Wednesday, 28 December 2011

more about poverty and food

This post is a continuation of my previous post where I am trying to dispel the myth that poor people can't afford to eat healthy food. Zoe Williams stated in a recent Guardian article that a Big Mac is good value for money in terms of calories per penny.

We need a certain number of calories per day. If someone ate 3 Big Macs per day for breakfast, lunch and evening meal they would get 1,770 calories. That would be almost enough for a woman but not a man. Women need 1,940 calories per day and men need 2,550 calories per day. 4 Big Macs a day would give someone 2,360 calories per day. That's kind of an average requirement so let's work with that. 4 Big Macs a day would cost £66.92 a week. Job Seekers Allowance for someone aged 16 to 24 is £53.45, and for someone 25 or over £67.50. So a young person would not be able to afford it and an older person would have 58p left over at the end of the week to spend on everything else. And a man still wouldn't be getting enough calories.

I've just looked on the McDonald's site and it says a Big Mac has 490 calories. I'm sure that I saw somewhere that it has 590. I'm going to have to check that, but if it is 490 that supports my case even better. Here it says it could be 590 or even more.

The more you think about it the more you realise how absurd her advice to poor people is. When I was a child I thought that poor people ate fish and chips. When I became poor I realised I could not afford the fish and that even the chips have to be an occasional treat. You cannot get a bag of chips for less than £1.

It should be obvious that if you cook food at home it is likely to be cheaper than a fast food outlet. They have to pay for staff and premises etc and that comes from the price of the food. These foods tend to be highly advertised, the costs of which can make up a good fraction of the price of the foods.

The processing of food costs a certain amount of money. White rice is barely processed and brown rice not at all. So much so that if you spill some of certain brands of brown rice on the ground it will grow into rice plants (I know I've tried it). Brown rice is more expensive than white rice, but I expect that is because of 'economies of scale'. If people ate as much brown rice as they do white then it might be as cheap or even cheaper.

Meat can never be cheap food. Cheaper forms of meat will come from factory farms where the animals are fed maize and soya, and some wheat and barley. So therefore meat will always be more expensive than maize, soya, wheat and barley. We can eat all these things.

Zoe Williams thinks that people like me 'secretly yearn for a Big Mac'. I am not a vegetarian, although most of my food is vegetarian (vegan in fact). When I want fast food I will have a bacon butty or a salt beef sandwich. I might do that once a week. Big Macs are boring food.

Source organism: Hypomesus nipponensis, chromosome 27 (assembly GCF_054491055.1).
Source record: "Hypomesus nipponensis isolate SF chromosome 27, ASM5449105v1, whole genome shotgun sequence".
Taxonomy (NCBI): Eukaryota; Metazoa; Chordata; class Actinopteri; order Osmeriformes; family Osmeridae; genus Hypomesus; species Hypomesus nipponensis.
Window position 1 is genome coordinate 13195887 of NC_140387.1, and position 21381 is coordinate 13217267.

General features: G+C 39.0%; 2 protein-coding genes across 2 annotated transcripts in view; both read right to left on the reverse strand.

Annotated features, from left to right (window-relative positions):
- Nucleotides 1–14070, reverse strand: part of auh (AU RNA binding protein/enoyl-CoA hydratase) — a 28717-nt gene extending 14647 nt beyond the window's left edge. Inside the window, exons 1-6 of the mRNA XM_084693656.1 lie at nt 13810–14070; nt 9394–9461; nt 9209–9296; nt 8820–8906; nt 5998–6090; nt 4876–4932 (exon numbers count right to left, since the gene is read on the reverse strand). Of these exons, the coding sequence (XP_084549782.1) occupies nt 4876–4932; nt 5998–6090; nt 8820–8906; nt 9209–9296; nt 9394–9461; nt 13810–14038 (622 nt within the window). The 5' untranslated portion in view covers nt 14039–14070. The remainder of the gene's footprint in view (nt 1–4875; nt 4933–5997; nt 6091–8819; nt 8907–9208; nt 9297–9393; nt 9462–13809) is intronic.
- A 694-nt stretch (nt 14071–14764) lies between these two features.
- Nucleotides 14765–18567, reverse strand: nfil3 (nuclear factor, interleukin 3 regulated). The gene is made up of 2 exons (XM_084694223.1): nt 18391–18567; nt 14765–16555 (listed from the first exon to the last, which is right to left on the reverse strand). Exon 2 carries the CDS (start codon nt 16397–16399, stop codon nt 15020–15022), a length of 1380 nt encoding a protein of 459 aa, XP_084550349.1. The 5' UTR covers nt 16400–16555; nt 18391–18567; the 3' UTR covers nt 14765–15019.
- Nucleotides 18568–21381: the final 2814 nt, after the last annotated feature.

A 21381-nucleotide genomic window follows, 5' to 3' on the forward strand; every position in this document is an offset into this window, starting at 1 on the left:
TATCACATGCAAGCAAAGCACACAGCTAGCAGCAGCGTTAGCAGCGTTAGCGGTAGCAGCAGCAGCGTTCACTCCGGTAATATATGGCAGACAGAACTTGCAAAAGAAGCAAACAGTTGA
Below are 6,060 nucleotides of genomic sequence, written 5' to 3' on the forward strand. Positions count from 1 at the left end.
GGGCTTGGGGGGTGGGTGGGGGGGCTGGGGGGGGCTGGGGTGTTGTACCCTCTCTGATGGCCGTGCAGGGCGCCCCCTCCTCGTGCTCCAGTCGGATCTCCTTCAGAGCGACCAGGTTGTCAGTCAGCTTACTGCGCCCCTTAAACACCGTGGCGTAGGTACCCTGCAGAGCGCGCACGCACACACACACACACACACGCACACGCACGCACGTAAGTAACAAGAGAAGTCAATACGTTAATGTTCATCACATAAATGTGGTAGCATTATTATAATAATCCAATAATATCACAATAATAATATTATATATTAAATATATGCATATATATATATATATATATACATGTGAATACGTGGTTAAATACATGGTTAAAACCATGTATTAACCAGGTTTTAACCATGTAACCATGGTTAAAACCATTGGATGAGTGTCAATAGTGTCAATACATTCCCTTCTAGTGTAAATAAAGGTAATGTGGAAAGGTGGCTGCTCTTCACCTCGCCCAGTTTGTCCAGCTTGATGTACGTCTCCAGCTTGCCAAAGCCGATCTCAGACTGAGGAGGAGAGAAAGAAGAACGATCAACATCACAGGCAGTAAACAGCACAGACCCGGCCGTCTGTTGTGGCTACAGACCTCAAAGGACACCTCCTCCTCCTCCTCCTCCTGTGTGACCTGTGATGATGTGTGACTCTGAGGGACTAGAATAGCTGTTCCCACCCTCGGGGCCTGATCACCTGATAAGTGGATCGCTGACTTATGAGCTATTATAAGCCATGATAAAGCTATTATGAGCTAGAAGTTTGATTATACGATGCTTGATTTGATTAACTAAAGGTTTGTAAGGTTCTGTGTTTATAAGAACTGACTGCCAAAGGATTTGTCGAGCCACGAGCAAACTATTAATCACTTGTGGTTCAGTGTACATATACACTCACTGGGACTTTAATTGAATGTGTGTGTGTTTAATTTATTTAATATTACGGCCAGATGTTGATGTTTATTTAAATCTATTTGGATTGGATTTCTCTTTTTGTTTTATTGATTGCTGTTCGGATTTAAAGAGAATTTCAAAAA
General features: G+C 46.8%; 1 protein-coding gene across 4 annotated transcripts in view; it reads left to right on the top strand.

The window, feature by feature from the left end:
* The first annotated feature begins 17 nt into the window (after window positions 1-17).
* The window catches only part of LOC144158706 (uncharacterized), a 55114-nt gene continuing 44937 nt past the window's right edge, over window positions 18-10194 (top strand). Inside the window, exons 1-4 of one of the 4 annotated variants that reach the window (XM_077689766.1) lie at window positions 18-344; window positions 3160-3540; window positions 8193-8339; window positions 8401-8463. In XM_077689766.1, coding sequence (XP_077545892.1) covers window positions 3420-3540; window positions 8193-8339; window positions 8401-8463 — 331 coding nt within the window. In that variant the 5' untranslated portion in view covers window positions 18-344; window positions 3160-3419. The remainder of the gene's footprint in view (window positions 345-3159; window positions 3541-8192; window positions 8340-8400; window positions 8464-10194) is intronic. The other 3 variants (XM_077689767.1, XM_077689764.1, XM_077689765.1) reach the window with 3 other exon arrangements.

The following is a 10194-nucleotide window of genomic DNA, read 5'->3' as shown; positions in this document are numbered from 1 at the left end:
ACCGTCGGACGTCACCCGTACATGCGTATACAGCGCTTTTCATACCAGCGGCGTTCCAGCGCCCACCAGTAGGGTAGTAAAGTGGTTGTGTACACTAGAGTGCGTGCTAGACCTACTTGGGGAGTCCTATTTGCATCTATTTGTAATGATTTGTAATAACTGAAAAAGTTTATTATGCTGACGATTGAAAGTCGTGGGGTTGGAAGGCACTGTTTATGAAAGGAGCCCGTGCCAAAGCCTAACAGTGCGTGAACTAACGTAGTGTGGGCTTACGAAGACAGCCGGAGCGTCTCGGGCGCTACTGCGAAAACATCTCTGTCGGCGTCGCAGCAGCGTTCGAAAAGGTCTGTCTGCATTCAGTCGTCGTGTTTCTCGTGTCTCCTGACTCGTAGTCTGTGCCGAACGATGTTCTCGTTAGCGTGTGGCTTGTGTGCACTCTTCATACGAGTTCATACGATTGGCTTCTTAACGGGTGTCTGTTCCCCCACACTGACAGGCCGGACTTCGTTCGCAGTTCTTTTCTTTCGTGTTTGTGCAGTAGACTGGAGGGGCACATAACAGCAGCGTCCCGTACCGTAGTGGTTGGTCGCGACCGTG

In her article, Zoe Williams mentions the case of a grandmother who fed her grandchildren for five weeks on nothing but eggs, beans, chip and toast. This is supposed to be an example of what poor people can afford. This doesn't really support her argument, however, for two reasons. Firstly, because it's not a particularly bad diet. Secondly, because it is easy to see how the grandmother could have made improvements without additional cost.

This diet is low in saturated fat. Eggs might have cholesterol in them but it doesn't increase blood cholesterol. Eggs are a good source of protein and micronutrients. The main problem is the lack of vegetables and fruit. It is true (as Zoe Williams says) that vegetables don't provide many calories per penny. However, if you use grains to provide most of your calories in the form of starch, then vegetables can bulk it out so you feel fuller. And they have lots of micronutrients. Vegetables are cheap.

There are many ways to cook potatoes. Boiled, baked, mashed, or as bubble-and-squeak. It's not going to cost more to cook your potatoes in different ways each day. Vegetable oil for deep frying usually has too much omega-6 and more calories than you'd want.

By beans, I assume she means baked beans. There are other beans ready cooked from tins. There are many other beans bought dried in packets. There are other pulses like chick peas, peas and lentils. Pulses are high in protein and starch.

Toast is one way to eat wheat. Wheat is consumed in many forms; bread, pasta, couscous, cracked wheat and bulgur. There are other grains, such as rice, maize, oats and barley. Eggs are just one of the cheap ways to get animal protein.

My guess is that the grandmother was putting butter on her toast, in which case it wouldn't have been the low saturated fat diet it might seem. The best quality olive oil is cheaper than even the cheapest butter.

So there is no need for a cheap diet to be a boring one. Or an unhealthy one.

See my table comparing cheapness of foods.

No comments:

Post a Comment